Tuesday, February 28, 2017
SFU - always something new
"Who Needs Canada?" Audience members at SFU's fifth Public Summit were invited to fill out these post cards. Simple but brilliant. Besides Water drinkers, other good answers included Decency, Salmon, Our friends to the south, Marginalized groups, and Polar bears. Musqueam artist Shane Point opened the evening by requesting that we join hands and open our hearts and minds to each other and the wisdom the evening could provide.
Panelist Sheila Watt-Cloutier, Nobel Peace Prize nominee and defender of polar people and author of The Right to Be Cold, spoke eloquently about the need to see our environmental challenges in human terms, and expressed her confidence that once people understand the human costs of ignoring climate change, they will do the right thing.
Moderated by Laura Lynch, the panel also included Independent Senator Yuen Pau Woo. Canada is respected for human rights internationally, he said, but we're still somewhat parochial at home. While elsewhere, applicants are chosen for international experience, our immigrant job seekers are frustrated by demands for local experience, as if our nation had a corner on virtue.
Ottawa academic Roland Paris said that our democratic ideals of respecting the Rule of Law and democratic institutions are "bred in the bone" of Canadians. Yet he also expressed concern that we are not immune from the current tide of world pressures pushing against this mode of life.
Shuvaloy Majumdar, Munk Fellow at the McDonald-Laurier Institute, believes that as the world changes with "blinding speed," other nations look to Canada for leadership. He sees the major current threats to world security as Europopulism, predatory states, and overall democratic contraction around the world.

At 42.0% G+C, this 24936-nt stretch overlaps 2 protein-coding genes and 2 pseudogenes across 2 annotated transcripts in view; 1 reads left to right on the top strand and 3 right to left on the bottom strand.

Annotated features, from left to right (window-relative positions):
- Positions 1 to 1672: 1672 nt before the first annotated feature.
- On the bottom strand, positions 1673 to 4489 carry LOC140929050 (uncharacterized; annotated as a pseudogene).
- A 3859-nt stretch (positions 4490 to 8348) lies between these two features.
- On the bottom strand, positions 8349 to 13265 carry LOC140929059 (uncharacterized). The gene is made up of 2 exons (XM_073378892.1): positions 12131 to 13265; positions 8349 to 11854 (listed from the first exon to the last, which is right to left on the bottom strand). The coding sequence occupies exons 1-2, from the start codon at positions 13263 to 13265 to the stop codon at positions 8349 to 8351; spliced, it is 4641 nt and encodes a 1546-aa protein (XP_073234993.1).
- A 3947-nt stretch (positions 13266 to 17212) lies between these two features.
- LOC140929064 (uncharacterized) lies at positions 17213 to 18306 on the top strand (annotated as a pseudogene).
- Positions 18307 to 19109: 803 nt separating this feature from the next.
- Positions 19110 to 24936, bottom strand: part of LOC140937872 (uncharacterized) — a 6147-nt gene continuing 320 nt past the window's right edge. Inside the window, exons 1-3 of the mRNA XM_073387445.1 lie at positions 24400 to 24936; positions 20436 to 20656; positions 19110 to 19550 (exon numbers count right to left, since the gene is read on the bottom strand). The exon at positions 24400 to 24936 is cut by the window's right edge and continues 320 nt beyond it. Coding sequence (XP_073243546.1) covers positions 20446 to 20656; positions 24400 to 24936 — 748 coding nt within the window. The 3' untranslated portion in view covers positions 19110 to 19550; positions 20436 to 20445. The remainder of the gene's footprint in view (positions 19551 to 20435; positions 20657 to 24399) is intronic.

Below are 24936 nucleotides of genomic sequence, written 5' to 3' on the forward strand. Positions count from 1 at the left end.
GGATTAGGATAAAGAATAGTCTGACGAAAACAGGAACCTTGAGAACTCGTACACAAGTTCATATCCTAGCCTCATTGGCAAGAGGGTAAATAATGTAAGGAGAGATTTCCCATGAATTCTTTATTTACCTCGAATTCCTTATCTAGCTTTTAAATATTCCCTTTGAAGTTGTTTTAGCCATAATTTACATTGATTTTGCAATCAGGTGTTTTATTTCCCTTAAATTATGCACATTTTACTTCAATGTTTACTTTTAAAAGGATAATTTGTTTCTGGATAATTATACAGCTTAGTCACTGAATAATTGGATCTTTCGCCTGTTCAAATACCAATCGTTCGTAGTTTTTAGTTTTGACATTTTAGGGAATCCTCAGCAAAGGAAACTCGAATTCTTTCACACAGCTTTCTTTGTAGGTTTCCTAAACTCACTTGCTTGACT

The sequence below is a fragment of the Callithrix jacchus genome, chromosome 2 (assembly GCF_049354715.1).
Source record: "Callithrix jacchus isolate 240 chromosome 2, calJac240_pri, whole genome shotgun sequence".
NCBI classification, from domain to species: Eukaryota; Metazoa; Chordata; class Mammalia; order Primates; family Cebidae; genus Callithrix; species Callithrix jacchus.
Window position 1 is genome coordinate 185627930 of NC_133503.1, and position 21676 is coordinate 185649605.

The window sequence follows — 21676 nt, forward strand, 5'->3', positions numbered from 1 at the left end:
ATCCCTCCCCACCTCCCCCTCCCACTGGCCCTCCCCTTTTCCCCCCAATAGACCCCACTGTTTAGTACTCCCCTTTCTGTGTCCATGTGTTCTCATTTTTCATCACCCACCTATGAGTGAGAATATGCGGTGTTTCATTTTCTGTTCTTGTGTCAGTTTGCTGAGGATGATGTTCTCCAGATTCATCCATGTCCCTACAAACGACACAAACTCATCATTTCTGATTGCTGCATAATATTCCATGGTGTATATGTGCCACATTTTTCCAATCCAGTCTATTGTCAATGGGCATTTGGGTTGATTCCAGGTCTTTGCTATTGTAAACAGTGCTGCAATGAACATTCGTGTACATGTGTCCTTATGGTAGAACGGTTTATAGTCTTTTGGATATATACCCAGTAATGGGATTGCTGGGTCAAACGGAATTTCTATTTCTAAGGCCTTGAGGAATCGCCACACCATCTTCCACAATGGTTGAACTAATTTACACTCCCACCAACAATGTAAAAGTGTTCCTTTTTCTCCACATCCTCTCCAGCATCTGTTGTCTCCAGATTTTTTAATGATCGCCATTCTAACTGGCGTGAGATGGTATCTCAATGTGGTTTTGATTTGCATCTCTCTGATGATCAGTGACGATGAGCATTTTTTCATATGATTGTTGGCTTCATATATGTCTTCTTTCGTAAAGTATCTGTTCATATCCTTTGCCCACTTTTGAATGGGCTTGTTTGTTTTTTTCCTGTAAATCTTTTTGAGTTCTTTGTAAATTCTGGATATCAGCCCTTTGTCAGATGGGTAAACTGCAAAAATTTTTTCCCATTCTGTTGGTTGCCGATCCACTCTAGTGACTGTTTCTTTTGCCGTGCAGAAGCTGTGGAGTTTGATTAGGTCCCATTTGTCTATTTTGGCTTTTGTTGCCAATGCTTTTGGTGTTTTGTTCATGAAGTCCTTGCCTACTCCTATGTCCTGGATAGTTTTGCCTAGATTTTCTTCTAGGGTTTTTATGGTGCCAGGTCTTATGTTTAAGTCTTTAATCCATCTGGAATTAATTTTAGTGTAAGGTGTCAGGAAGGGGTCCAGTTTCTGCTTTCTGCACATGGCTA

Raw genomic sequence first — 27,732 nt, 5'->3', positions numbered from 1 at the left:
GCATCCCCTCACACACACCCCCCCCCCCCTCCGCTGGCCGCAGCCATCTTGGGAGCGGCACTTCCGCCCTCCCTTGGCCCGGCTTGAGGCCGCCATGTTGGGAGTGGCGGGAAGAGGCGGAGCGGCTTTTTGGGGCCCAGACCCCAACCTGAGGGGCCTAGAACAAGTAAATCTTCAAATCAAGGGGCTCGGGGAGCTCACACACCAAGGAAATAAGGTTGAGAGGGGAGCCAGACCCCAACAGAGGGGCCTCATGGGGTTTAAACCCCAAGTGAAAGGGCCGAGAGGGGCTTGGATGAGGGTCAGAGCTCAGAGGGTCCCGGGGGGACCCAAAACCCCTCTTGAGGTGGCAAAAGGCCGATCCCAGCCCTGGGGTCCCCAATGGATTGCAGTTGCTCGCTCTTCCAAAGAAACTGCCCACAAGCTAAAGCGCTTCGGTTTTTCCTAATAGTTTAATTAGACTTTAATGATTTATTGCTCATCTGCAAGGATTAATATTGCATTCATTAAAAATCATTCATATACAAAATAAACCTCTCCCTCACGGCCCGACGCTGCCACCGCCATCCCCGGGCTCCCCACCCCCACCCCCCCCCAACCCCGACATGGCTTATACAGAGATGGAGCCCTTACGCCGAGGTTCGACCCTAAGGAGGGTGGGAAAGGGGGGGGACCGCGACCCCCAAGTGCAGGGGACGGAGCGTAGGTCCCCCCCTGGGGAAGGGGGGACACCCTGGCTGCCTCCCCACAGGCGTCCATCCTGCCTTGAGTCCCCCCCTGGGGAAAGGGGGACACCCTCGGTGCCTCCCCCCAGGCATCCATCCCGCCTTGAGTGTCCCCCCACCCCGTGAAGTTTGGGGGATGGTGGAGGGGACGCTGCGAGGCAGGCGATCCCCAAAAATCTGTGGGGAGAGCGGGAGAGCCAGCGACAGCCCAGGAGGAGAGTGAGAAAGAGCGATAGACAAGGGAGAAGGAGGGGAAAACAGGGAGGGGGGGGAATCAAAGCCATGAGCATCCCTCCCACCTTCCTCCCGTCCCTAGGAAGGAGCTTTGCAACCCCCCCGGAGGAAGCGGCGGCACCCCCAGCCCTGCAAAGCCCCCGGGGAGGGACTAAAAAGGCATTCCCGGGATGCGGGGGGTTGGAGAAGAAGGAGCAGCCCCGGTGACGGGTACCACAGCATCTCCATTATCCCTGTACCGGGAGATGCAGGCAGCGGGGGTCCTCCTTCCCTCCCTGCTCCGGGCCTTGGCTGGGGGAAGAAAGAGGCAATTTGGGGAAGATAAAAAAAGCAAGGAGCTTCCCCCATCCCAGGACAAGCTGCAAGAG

The panel was followed by moderated audience discussion groups. Our small circle brought a wide range of responses to the question of how Canada can do better at championing human rights internationally. We have work to do to integrate marginalized people here in Canada, said some. We must consider what we can do as individuals, said others, and not expect the government to do it all for us. While one young man expressed bitter disillusionment about what he perceived as the university selling out to corporate interests, another spoke of how we must each work at creating peace within ourselves, so that we can experience it in our communities.
On the far side of the circle sat the thoughtful and soft-spoken social worker and women's rights activist, Patsy George. On the lapel of her red vest with its appliqued Inukshuk, I think I glimpsed her well-deserved Order of Canada and Order of British Columbia pins. Well done, SFU. Definitely a worthwhile evening, this left me with food for thought and reason to hope. Lots more events coming up at the Community Summit between now and March 8.